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neilelmhr

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Everything posted by neilelmhr

  1. My honest reaction to the film is that it overdoes the gushing sentiment all the way through, never missing a chance to hammer it home as a sob story. Some clever light touches of humor would have helped. Typical of the "women's films" of the '40s--but not in the same class as some of the others. To cover sixty years, aging was accomplished by putting white wigs on everyone but leaving the faces unlined with Martha Scott keeping her trim figure to the end. What happened to realism??? Much as I like Martha Scott and her quiet manner, the script was much too syrupy for my taste.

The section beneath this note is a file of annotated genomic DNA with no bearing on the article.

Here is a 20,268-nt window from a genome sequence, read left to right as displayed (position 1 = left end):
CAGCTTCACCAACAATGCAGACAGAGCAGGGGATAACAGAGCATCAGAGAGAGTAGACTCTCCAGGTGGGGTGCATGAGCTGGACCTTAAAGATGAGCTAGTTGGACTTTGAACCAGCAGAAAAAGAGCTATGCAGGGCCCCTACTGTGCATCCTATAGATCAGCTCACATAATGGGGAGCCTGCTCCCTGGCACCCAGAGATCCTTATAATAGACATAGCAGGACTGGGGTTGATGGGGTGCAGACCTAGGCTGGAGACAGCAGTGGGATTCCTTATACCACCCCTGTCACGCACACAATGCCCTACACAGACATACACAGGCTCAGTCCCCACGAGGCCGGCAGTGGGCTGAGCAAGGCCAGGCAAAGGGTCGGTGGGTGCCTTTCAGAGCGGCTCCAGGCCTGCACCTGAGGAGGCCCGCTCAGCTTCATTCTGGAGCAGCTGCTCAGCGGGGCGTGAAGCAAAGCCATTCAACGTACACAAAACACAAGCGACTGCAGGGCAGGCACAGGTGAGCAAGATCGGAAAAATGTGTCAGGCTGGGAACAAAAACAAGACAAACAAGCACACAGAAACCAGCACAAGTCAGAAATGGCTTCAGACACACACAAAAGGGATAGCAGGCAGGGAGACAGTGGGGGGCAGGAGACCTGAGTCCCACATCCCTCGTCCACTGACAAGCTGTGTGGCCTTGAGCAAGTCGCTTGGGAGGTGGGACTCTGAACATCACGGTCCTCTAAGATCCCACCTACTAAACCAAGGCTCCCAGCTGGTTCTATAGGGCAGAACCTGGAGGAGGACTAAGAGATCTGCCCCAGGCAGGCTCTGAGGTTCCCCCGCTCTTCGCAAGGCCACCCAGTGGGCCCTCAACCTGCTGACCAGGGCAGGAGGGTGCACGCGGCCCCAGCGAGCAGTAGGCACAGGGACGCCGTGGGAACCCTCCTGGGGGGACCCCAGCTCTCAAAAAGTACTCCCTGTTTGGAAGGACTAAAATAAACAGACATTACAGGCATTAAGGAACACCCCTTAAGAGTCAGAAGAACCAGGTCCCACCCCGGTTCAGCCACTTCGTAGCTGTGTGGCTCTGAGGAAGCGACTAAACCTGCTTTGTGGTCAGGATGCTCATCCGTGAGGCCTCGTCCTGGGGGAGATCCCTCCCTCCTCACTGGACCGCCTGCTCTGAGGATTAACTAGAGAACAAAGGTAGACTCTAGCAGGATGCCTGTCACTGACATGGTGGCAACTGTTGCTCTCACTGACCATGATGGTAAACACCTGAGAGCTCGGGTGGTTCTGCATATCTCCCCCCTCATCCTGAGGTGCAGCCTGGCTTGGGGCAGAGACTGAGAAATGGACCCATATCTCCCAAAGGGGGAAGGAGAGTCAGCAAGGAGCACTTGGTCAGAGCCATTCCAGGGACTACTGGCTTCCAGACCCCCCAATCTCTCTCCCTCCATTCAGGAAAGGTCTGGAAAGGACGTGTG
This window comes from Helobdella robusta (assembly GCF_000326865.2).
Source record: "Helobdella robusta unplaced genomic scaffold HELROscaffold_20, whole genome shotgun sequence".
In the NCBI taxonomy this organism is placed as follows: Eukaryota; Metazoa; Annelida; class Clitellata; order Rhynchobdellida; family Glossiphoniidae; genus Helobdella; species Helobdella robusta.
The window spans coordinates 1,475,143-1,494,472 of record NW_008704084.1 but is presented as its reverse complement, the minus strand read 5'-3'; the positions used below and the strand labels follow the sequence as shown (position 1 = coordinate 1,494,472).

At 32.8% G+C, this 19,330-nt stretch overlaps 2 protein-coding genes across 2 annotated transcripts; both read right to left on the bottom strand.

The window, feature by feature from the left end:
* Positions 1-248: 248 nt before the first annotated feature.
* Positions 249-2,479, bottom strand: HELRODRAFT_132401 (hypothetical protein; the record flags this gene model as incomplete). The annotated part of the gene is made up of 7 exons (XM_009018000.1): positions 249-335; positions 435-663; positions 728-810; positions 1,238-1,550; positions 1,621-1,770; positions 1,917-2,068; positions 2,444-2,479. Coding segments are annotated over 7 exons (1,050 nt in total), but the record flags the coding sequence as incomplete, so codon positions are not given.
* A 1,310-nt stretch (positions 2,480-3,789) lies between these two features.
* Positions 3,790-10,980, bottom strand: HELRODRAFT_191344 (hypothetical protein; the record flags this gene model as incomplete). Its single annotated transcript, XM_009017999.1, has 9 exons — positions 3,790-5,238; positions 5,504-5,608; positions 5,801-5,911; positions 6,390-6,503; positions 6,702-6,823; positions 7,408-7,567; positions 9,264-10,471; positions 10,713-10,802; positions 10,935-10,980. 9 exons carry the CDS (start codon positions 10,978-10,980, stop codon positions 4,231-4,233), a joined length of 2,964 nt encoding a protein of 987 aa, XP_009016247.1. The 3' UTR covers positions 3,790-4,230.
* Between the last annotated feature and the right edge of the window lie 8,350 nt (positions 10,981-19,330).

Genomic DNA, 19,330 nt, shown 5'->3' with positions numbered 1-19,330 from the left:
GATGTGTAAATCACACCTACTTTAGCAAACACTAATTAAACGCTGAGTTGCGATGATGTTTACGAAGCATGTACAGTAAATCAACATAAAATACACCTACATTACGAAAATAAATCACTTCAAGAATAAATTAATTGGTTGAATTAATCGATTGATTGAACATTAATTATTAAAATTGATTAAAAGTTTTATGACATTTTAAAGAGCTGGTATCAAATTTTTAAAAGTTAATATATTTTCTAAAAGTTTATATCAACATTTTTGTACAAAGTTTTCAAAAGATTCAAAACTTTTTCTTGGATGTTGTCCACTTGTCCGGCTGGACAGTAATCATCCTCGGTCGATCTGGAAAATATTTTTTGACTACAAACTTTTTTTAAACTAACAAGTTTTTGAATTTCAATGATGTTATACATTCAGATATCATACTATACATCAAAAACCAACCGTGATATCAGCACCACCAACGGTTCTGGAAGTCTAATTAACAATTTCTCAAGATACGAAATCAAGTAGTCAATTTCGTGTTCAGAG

2. Strictly eye candy. Sumptuous production in the David O. Selznick tradition. But although the color was gorgeous, the story was dull...extremely so, even with the presence of Basil Rathbone and Joseph Schildkraut in the cast. Neil
  3. Delightful film. I have it on VHS but I'll be watching anyway. Neil
  4. moirafinnie6: In that photo of Whit Bissell he looks an awful lot like JOHN CARRADINE, the famous character actor of the '40s and '50s, especially with that mustache. I saw HE WALKS BY NIGHT and the scenes with Bissell and Richard Basehart were chilling. Neil
  5. FredCDobbs: The trouble is, it wasn't supposed to be funny!!! Neil
  6. Irma: I'm just as enthusiastic about this one as you are. Everything about it appealed to me--especially the Gothic mood and atmosphere combined with romance. Burton and De Havilland were excellent together. I did post a thread at the Golden Globes forum at "Hot Topics" in which I ranted about the whole affair. As far as I know, there were no further responses. Warren Beatty, never one of my favorites, must have had a little too much to drink before he gave his "speech". And I thought Tom Hanks' intro lacked class. Neil